Reverse Archiving: How to Mitigate Risk and Reduce Costs From Long Term Back-Up Storage

December 21st, 2015
Chris Dedham
Business Continuity Specialist and Senior Storage Solutions Architect

 

Have you ever heard the expression, “You can have cheap, fast and reliable: Pick two.” How about if you could pick all three, which is a possibility, if an organization makes an effort to separate the backup process of data from archiving process of data. The problem is that the line between backups and archives is often blurred within most organizations. To illustrate this point, it may be time to proclaim a new storage management discipline called “Archups” (aka Backives). Archups are backups that have been attached to long term retention policies. They are created when backups are retained for longer than 30 to 45 days. Backups are used for data protection, and are in place to launch restores. Restores, for the most part, require the latest copy of data, since restoring data that is older that one week is unusual, due to its age and currency to the environment.  When data is restored, it is expected to be copied back, as fast as possible, since a system(s) may be down or partially functioning. Data that is older than 30-45 days is usually being recalled for legal, compliance or regulatory requirements. The speed in which it takes to copy older data is not as critical as a data restore; but it is important that it can be accessed, if there is a policy that says the data does exist, and it is requested.

The difference between Archups and Archives is that Archups represent what can be defined as Passive Archiving, in contrast to Active Archiving, which is conducted from the system of record. Active Archives, by definition, are single copies. Archups represent multiple copies of the same data, which have been generated from the backup process that runs every day. Active Archives are triggered by a time threshold, or an event, and then, only one unique copy of the data is placed in the proper storage repository. The benefits of Active Archiving are significant:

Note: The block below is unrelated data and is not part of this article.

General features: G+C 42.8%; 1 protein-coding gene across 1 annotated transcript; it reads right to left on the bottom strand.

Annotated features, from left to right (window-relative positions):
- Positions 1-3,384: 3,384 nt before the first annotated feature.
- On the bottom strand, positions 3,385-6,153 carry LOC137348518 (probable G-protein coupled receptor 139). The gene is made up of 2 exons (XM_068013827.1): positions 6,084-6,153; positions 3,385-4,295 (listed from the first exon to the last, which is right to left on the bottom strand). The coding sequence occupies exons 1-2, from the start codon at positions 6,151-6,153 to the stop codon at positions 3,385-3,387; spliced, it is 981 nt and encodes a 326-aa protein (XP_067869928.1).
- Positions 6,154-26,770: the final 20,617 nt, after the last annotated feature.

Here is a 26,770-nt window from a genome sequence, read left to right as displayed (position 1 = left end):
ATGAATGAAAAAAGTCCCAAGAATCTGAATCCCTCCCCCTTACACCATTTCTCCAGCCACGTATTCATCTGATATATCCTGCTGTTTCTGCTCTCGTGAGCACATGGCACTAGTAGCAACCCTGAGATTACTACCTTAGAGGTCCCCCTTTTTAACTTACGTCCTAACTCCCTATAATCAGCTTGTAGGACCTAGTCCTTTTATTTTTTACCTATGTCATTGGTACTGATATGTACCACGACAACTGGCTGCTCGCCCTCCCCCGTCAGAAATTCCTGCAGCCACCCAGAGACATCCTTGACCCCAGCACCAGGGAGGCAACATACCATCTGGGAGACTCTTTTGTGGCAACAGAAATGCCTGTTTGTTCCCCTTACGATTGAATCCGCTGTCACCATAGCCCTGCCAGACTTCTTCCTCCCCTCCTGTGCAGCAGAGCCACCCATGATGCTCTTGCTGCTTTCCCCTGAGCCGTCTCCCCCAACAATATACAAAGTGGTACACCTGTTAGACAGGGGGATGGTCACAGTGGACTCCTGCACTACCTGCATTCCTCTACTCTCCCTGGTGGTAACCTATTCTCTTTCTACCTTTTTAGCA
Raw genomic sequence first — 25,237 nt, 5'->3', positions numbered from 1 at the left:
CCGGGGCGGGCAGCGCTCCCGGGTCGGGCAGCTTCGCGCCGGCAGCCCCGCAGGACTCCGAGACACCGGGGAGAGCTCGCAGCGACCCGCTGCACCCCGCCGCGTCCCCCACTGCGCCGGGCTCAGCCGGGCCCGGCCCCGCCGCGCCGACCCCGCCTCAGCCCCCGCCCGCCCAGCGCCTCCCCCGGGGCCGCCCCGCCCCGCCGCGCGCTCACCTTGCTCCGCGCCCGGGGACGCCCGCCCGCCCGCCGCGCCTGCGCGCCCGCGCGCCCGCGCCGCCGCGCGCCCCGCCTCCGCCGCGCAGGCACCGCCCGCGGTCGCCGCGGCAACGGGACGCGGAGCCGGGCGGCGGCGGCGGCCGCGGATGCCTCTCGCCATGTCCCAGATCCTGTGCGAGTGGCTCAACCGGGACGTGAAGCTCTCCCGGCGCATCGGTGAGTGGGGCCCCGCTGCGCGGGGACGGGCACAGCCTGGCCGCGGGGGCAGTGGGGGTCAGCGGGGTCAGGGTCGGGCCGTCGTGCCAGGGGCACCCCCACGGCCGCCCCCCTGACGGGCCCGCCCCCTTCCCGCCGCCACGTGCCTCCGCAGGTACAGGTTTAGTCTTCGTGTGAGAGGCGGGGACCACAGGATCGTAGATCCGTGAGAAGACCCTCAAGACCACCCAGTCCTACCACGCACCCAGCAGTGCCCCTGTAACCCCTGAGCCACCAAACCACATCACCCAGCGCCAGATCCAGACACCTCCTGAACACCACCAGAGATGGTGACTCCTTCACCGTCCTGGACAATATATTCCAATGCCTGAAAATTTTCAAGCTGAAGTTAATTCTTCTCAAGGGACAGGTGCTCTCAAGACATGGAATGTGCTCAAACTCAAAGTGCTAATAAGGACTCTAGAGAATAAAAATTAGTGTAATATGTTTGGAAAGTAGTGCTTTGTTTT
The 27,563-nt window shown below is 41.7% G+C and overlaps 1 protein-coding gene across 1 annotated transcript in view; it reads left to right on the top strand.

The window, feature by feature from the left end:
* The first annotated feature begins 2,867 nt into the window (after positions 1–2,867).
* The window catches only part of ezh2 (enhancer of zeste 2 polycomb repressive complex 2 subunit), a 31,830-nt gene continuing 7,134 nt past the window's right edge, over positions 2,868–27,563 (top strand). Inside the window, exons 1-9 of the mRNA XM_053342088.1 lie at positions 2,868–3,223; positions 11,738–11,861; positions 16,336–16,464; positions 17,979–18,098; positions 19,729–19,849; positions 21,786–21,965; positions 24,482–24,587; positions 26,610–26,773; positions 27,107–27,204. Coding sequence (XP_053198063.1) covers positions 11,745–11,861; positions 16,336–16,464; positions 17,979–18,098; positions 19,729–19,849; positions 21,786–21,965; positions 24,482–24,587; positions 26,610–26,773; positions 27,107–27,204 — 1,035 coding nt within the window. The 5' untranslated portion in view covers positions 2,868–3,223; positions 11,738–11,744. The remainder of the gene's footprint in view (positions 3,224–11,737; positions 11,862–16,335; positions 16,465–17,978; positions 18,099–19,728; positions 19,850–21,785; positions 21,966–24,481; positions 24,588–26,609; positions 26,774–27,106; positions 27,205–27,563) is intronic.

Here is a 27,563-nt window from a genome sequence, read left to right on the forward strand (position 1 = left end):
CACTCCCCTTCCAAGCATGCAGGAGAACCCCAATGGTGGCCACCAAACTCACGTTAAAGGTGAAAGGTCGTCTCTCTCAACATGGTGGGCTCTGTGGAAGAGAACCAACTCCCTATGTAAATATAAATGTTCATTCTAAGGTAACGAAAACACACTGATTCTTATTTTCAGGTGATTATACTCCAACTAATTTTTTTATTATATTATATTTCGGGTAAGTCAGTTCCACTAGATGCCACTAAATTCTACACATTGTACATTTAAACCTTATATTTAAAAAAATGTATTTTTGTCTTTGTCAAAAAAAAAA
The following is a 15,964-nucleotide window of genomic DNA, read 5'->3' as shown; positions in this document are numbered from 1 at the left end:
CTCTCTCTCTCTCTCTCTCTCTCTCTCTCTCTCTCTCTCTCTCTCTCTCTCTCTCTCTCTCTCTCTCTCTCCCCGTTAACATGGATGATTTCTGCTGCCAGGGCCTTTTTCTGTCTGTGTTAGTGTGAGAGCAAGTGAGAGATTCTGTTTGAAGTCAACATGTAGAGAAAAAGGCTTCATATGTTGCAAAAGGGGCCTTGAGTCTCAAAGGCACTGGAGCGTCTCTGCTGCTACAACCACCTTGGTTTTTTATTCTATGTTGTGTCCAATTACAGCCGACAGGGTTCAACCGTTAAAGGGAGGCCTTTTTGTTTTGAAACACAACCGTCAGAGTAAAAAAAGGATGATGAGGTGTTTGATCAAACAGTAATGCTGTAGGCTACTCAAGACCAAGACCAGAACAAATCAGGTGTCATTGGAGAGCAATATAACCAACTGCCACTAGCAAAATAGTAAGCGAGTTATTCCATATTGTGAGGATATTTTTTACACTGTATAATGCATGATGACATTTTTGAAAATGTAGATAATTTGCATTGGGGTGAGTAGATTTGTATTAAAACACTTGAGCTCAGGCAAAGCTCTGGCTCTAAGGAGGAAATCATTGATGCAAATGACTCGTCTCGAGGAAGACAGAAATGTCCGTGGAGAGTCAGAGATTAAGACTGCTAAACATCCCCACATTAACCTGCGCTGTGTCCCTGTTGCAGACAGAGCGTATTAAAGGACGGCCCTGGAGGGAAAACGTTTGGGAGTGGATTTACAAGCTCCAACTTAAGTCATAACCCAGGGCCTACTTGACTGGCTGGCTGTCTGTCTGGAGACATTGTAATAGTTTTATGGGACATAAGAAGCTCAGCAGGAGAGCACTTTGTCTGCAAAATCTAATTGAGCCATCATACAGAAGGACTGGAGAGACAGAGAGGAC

1. The size of the production applications are kept smaller, which will increase their performance, and reduce their backup windows.
  2. Production storage is consumed at a slower rate, providing cost avoidance of a more expensive storage tier. A lower-cost storage tier can be substituted for archiving.
  3. Active Archives are discovered by intelligent search expressions, making the search process less time consuming.
  4. The Active Archived objects can be kept on immutable storage to guarantee chain of custody.
  5. The lifecycle of the Active Archive can be managed to ensure proper disposal of the data, when necessary, which mitigates risk.

Archups, on the other hand, are stored within the backup storage pools designated for data protection; consequently, they can create a number of challenges to the data protection environment.

  1. Archups can consume high performance backup storage that is in place to maximize restore throughput.
  2. Archups can inflate the size of the backup catalog because of high object counts. The increase in meta data management slows down the backup server, which may create the need for additional backup servers, unnecessarily.
  3. The ability to search Archups is limited to the search capability of the backup catalog, which is typically not indexed for high performance, intelligent search inquiries.
  4. Backups are often copied for DR, so Archups could inadvertently be included in the DR copies, thereby consuming additional storage media and increasing offsite storage costs, or replication costs.
  5. The danger of not being able to discover data is greater with Archups versus Active Archives, which puts organizations at risk.

The argument for doing Active Archiving, instead of Archups, is strong. Fortunately, there are tools available today that can covert Archups to Active Archives, which could be called reverse archiving. Reverse archiving removes Archups, and their pernicious side effects. The challenge with doing Active Archiving, from the onset, is that IT has to work with the application owners, since active archiving often requires the implementation of middleware that touches the production applications, also known as the system of record. But in the end, Active Archiving is faster, cheaper and more reliable.

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